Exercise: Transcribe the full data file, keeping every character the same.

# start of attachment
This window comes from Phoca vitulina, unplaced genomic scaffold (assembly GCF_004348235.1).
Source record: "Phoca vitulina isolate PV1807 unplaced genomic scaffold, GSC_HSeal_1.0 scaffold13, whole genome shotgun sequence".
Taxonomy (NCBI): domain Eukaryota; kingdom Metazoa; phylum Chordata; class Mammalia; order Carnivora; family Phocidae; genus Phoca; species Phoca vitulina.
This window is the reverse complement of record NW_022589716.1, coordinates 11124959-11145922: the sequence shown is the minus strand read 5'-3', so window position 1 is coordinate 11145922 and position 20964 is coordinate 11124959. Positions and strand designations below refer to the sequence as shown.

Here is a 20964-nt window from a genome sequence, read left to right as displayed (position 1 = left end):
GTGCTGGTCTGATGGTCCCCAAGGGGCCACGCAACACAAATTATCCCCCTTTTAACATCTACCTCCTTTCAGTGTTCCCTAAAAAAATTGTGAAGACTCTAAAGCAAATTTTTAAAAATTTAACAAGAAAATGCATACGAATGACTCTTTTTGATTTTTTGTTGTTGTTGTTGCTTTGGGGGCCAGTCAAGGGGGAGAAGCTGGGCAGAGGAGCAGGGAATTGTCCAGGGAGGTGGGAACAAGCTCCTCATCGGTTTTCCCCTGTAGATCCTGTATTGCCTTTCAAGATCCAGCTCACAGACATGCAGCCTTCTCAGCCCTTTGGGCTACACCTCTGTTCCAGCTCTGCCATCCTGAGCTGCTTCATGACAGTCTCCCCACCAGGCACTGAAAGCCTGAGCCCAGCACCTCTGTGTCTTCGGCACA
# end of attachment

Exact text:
This window comes from Phoca vitulina, unplaced genomic scaffold (assembly GCF_004348235.1).
Source record: "Phoca vitulina isolate PV1807 unplaced genomic scaffold, GSC_HSeal_1.0 scaffold13, whole genome shotgun sequence".
Taxonomy (NCBI): domain Eukaryota; kingdom Metazoa; phylum Chordata; class Mammalia; order Carnivora; family Phocidae; genus Phoca; species Phoca vitulina.
This window is the reverse complement of record NW_022589716.1, coordinates 11124959-11145922: the sequence shown is the minus strand read 5'-3', so window position 1 is coordinate 11145922 and position 20964 is coordinate 11124959. Positions and strand designations below refer to the sequence as shown.

Here is a 20964-nt window from a genome sequence, read left to right as displayed (position 1 = left end):
GTGCTGGTCTGATGGTCCCCAAGGGGCCACGCAACACAAATTATCCCCCTTTTAACATCTACCTCCTTTCAGTGTTCCCTAAAAAAATTGTGAAGACTCTAAAGCAAATTTTTAAAAATTTAACAAGAAAATGCATACGAATGACTCTTTTTGATTTTTTGTTGTTGTTGTTGCTTTGGGGGCCAGTCAAGGGGGAGAAGCTGGGCAGAGGAGCAGGGAATTGTCCAGGGAGGTGGGAACAAGCTCCTCATCGGTTTTCCCCTGTAGATCCTGTATTGCCTTTCAAGATCCAGCTCACAGACATGCAGCCTTCTCAGCCCTTTGGGCTACACCTCTGTTCCAGCTCTGCCATCCTGAGCTGCTTCATGACAGTCTCCCCACCAGGCACTGAAAGCCTGAGCCCAGCACCTCTGTGTCTTCGGCACA